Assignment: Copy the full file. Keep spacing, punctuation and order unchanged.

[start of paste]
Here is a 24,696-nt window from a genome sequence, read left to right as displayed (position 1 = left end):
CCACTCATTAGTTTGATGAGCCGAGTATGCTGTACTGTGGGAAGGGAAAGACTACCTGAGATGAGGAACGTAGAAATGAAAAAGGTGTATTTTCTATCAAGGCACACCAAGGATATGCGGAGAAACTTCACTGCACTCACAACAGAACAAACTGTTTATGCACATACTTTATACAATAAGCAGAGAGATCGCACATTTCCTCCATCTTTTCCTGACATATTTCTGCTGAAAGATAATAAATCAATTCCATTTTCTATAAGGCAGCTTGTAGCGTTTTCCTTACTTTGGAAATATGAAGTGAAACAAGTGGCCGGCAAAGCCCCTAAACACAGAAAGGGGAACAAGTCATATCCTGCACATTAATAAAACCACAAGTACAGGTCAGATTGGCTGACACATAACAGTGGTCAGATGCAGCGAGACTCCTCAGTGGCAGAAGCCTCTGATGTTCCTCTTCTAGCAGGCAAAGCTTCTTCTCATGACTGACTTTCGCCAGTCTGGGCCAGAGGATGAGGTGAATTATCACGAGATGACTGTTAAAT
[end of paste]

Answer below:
Here is a 24,696-nt window from a genome sequence, read left to right as displayed (position 1 = left end):
CCACTCATTAGTTTGATGAGCCGAGTATGCTGTACTGTGGGAAGGGAAAGACTACCTGAGATGAGGAACGTAGAAATGAAAAAGGTGTATTTTCTATCAAGGCACACCAAGGATATGCGGAGAAACTTCACTGCACTCACAACAGAACAAACTGTTTATGCACATACTTTATACAATAAGCAGAGAGATCGCACATTTCCTCCATCTTTTCCTGACATATTTCTGCTGAAAGATAATAAATCAATTCCATTTTCTATAAGGCAGCTTGTAGCGTTTTCCTTACTTTGGAAATATGAAGTGAAACAAGTGGCCGGCAAAGCCCCTAAACACAGAAAGGGGAACAAGTCATATCCTGCACATTAATAAAACCACAAGTACAGGTCAGATTGGCTGACACATAACAGTGGTCAGATGCAGCGAGACTCCTCAGTGGCAGAAGCCTCTGATGTTCCTCTTCTAGCAGGCAAAGCTTCTTCTCATGACTGACTTTCGCCAGTCTGGGCCAGAGGATGAGGTGAATTATCACGAGATGACTGTTAAAT